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Jakarta Post

Hydro project versus rare orangutan

  • Erik Meijaard and Serge Wich

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PREMIUM
Brunei/London   /   Sat, July 20, 2019   /  11:49 am
Hydro project versus rare orangutan Rare sighting: Twin babies of the critically endangered Tapanuli orangutan species hang onto their mother in a tree in Batang Toru forest, North Sumatra. According to the Sumatran Orangutan Conservation Program (SOCP), twin births generally happen in captivity and rarely in the wild. (Courtesy of the Sumatran Orangutan Conservation Program/File)

In a recent article, the government was commended on its effective efforts to protect the Tapanuli orangutans, but digging a little deeper indicates the situation might not be as rosy as suggested. For the past few years, PT North Sumatra Hydro Energy (NSHE) has been looking for political, financial and popular support to push through its hydroelectric dam project in the Batang Toru area in North Sumatra. Hydroelectricity has a nice ring to it. It can produce clean energy, which in a world increasingly affected by climate change and air pollution is important. Unfortunately, the dam is to be built in an area that happens to be the only place on Earth where the Tapanuli orangutan lives. This species of orangutan was only described in 2017. Some 767 animals are left, which makes it the Earth’s rarest great ape species, rarer than, for example, the mountain gorilla. Surely if...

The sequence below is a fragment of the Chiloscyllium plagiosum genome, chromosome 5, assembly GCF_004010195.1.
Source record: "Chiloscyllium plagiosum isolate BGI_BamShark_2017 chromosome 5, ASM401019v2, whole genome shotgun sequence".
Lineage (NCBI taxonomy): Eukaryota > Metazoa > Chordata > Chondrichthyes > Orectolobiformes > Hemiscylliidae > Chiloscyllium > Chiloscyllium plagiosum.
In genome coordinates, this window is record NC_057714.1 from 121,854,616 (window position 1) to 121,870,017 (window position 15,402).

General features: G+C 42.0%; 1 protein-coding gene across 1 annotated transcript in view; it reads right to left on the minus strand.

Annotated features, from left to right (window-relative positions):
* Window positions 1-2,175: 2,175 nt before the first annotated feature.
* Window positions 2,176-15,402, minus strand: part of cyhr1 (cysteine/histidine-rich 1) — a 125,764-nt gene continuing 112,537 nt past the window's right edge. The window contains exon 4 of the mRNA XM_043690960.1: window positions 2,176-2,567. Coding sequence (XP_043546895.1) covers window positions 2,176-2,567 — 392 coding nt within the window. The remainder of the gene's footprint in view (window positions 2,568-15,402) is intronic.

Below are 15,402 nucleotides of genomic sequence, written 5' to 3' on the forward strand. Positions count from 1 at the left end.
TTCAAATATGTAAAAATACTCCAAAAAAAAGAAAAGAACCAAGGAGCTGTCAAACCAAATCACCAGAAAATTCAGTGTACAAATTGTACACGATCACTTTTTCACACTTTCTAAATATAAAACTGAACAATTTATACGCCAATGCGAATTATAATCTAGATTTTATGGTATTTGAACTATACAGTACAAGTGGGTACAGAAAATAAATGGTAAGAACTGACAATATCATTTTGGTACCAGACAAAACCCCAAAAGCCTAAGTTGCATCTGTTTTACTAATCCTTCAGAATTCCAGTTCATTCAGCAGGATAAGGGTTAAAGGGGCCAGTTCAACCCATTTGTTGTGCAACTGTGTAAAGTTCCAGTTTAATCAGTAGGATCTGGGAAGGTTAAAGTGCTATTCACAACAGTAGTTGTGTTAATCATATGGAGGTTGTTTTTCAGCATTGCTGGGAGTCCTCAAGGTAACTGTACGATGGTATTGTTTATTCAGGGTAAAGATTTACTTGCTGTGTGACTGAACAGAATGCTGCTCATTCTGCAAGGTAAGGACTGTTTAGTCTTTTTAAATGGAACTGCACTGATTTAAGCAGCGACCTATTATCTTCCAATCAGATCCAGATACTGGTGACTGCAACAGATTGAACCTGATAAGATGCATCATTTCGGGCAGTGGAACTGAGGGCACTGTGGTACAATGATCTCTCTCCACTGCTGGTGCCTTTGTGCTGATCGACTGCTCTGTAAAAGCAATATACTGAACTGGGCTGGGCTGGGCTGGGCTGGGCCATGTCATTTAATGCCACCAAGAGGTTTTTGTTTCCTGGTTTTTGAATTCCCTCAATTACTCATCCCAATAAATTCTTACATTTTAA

Disclaimer: The opinions expressed in this article are those of the author and do not reflect the official stance of The Jakarta Post.